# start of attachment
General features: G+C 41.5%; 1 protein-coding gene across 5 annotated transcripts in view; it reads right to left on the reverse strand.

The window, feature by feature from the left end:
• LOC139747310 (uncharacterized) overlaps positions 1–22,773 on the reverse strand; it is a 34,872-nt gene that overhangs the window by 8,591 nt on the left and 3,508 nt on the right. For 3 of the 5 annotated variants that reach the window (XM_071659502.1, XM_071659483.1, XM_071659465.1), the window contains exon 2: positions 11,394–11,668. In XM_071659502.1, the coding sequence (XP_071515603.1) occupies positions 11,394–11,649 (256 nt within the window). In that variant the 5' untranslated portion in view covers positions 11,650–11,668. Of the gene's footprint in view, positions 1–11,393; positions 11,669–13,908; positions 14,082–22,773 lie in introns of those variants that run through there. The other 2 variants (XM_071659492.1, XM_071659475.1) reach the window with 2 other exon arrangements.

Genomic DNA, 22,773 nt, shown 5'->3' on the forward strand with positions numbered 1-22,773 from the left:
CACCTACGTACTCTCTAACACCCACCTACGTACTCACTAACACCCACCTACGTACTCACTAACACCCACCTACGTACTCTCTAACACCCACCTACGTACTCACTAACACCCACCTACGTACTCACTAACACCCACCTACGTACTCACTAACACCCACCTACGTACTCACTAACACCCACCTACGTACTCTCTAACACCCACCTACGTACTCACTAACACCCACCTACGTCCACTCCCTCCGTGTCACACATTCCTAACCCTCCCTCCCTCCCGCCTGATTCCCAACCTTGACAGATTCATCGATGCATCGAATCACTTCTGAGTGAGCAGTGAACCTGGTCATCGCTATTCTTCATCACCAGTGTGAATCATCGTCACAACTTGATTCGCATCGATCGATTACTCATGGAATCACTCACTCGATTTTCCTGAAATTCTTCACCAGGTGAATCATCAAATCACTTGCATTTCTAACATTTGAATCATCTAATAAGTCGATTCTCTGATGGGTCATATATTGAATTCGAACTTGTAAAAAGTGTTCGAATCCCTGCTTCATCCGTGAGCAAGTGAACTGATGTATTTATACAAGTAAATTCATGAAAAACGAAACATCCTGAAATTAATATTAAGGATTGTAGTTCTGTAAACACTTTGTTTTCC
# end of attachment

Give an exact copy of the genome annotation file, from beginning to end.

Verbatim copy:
General features: G+C 41.5%; 1 protein-coding gene across 5 annotated transcripts in view; it reads right to left on the reverse strand.

The window, feature by feature from the left end:
• LOC139747310 (uncharacterized) overlaps positions 1–22,773 on the reverse strand; it is a 34,872-nt gene that overhangs the window by 8,591 nt on the left and 3,508 nt on the right. For 3 of the 5 annotated variants that reach the window (XM_071659502.1, XM_071659483.1, XM_071659465.1), the window contains exon 2: positions 11,394–11,668. In XM_071659502.1, the coding sequence (XP_071515603.1) occupies positions 11,394–11,649 (256 nt within the window). In that variant the 5' untranslated portion in view covers positions 11,650–11,668. Of the gene's footprint in view, positions 1–11,393; positions 11,669–13,908; positions 14,082–22,773 lie in introns of those variants that run through there. The other 2 variants (XM_071659492.1, XM_071659475.1) reach the window with 2 other exon arrangements.

Genomic DNA, 22,773 nt, shown 5'->3' on the forward strand with positions numbered 1-22,773 from the left:
CACCTACGTACTCTCTAACACCCACCTACGTACTCACTAACACCCACCTACGTACTCACTAACACCCACCTACGTACTCTCTAACACCCACCTACGTACTCACTAACACCCACCTACGTACTCACTAACACCCACCTACGTACTCACTAACACCCACCTACGTACTCACTAACACCCACCTACGTACTCTCTAACACCCACCTACGTACTCACTAACACCCACCTACGTCCACTCCCTCCGTGTCACACATTCCTAACCCTCCCTCCCTCCCGCCTGATTCCCAACCTTGACAGATTCATCGATGCATCGAATCACTTCTGAGTGAGCAGTGAACCTGGTCATCGCTATTCTTCATCACCAGTGTGAATCATCGTCACAACTTGATTCGCATCGATCGATTACTCATGGAATCACTCACTCGATTTTCCTGAAATTCTTCACCAGGTGAATCATCAAATCACTTGCATTTCTAACATTTGAATCATCTAATAAGTCGATTCTCTGATGGGTCATATATTGAATTCGAACTTGTAAAAAGTGTTCGAATCCCTGCTTCATCCGTGAGCAAGTGAACTGATGTATTTATACAAGTAAATTCATGAAAAACGAAACATCCTGAAATTAATATTAAGGATTGTAGTTCTGTAAACACTTTGTTTTCC